People with asthma are likely to get panic disorders and anxiety as they worry over sudden asthmatic attacks.


Cancer and Mental Health

Cancer is incurable and sometimes deadly. As a result, some people living with cancer may lose all hope in life and fall into major depression. Statistics show that about 8-24% of cancer patients also experience depression.

In reverse, people with schizophrenia have been found to have twice the risk of developing gallbladder and bowel cancers. These two diseases are often a result of the patient's diet.


Why This Information Matters

Many symptoms are common with both mental illness and chronic diseases, and it becomes difficult to tell apart. For example, a person battling depression may experience fatigue, loss of appetite, and insomnia. Someone with diabetes or heart disease may also experience the same thing.

When you treat only one condition, unaware of the existence of another chronic issue, the latter may spiral out of hand quickly and render treatment less effective.

If you live with a chronic disease or mental illness, getting a proper check-up quickly can help. This information is also crucial to enable medical practitioners to offer more holistic care to patients that may include medication and psychotherapy.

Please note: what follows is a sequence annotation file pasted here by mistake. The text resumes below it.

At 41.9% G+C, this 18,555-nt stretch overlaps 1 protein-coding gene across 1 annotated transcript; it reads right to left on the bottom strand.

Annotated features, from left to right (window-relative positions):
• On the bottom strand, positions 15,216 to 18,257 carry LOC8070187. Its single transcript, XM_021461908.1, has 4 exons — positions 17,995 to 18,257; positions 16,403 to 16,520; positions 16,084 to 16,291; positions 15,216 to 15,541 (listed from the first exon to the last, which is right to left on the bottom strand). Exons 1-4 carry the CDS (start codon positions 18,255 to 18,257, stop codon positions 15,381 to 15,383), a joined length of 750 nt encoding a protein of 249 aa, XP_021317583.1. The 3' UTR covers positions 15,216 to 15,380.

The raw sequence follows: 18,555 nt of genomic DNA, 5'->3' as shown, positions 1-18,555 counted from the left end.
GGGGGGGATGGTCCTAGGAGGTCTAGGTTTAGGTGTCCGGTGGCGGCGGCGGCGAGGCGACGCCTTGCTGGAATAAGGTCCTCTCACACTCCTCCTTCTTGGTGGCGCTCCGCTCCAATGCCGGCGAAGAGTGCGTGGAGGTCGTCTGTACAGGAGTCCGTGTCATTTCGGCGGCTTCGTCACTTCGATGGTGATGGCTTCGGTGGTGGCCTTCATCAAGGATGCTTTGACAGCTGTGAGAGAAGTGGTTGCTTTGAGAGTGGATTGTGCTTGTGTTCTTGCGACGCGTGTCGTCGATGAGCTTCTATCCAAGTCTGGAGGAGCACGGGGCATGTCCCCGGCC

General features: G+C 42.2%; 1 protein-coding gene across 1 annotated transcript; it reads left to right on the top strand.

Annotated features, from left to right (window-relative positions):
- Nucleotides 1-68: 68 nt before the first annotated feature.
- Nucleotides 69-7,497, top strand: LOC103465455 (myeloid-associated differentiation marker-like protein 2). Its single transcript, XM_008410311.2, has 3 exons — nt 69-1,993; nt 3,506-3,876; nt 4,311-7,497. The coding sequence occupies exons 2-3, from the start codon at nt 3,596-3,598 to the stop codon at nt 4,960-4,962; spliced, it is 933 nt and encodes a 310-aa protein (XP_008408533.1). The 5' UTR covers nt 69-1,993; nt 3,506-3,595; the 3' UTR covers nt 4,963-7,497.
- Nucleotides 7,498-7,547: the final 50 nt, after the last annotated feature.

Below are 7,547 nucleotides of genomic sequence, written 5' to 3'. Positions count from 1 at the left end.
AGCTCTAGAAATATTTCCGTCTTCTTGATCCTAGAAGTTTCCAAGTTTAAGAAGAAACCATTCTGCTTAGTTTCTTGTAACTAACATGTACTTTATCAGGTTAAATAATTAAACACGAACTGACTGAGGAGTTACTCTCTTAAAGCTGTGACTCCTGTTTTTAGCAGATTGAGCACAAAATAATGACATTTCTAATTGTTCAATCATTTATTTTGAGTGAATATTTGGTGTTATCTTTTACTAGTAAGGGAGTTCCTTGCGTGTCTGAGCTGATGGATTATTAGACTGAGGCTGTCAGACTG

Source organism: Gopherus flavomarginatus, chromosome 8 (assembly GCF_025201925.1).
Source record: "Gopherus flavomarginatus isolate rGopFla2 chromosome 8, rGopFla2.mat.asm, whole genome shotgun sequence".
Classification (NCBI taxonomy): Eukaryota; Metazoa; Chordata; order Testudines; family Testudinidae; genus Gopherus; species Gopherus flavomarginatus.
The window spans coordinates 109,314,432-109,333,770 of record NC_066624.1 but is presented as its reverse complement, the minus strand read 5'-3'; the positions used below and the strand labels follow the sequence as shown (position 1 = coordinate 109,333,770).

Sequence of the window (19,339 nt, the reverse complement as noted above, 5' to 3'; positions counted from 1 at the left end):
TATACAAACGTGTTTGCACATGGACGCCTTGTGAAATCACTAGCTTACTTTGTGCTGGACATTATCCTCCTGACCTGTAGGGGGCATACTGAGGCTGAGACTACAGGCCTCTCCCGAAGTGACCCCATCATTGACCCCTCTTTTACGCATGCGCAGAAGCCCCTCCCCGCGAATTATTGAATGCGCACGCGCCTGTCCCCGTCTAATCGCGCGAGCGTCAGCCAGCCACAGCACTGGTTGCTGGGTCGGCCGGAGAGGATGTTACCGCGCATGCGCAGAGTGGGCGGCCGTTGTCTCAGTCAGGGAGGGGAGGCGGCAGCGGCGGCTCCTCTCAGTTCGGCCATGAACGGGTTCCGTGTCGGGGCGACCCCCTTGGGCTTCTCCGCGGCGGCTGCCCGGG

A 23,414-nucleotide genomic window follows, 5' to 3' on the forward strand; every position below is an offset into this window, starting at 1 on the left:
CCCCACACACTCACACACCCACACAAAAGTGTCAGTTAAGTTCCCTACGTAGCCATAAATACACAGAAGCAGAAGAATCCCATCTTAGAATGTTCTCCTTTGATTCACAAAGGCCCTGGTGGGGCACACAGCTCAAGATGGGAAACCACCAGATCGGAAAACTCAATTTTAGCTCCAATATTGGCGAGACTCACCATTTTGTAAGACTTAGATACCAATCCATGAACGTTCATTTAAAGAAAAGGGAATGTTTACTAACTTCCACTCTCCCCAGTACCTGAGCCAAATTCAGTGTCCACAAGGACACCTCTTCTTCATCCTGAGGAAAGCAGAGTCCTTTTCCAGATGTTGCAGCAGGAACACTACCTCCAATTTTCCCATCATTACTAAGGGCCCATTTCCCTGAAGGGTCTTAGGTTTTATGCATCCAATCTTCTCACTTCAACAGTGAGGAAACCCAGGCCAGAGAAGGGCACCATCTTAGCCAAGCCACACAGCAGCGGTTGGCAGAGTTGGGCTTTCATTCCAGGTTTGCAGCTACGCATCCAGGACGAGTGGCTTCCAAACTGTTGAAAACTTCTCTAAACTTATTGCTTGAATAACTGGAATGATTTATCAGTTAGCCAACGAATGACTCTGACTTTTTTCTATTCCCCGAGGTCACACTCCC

Satu H. Woodland, PMHCNS-BC, APRN Satu H. Woodland, PMHCNS-BC, APRN Satu Woodland is owner and clinician of Hope Mental Health, an integrative mental health practice located at Bown Crossing in Boise, Idaho. She sees children, adolescents, and adults.  Ms. Woodland with her background in nursing, prefers a holistic and integrative approach to mental health care that addresses the mind and body together. While Ms. Woodland provides medication management services in all her patients, she believes in long-lasting solutions that include a number of psychotherapies, namely cognitive behavioral therapy, exposure and response prevention therapy, attention to lifestyle, evidenced based alternative psychiatric care and spirituality. If you’d like to gain control over your mental health issues, call Hope Mental Health at 208-918-0958, or use the online scheduling tool to set up an initial consultation.

You Might Also Enjoy...

Depression and gut bacteria: how gut health affects your mood

Researchers have recently discovered how gut health can impact mental health. There is an intestinal immune cell that impacts the gut microbiota (total microorganism in the gut), which consequently affects brain functions associated with stress-induced beh

Children's mental health is declining: here's why

A new study suggests that the rise in mental health problems in school-aged children and teens is associated with a decline in opportunities for them to engage in independent play unsupervised by adults.

New Blood Test for Detecting Anxiety Discovered

Researchers at Indiana University School of Medicine have developed a new blood test that can objectively determine a person's risk for developing anxiety, the severity of their current anxiety, and which therapies would work best for them.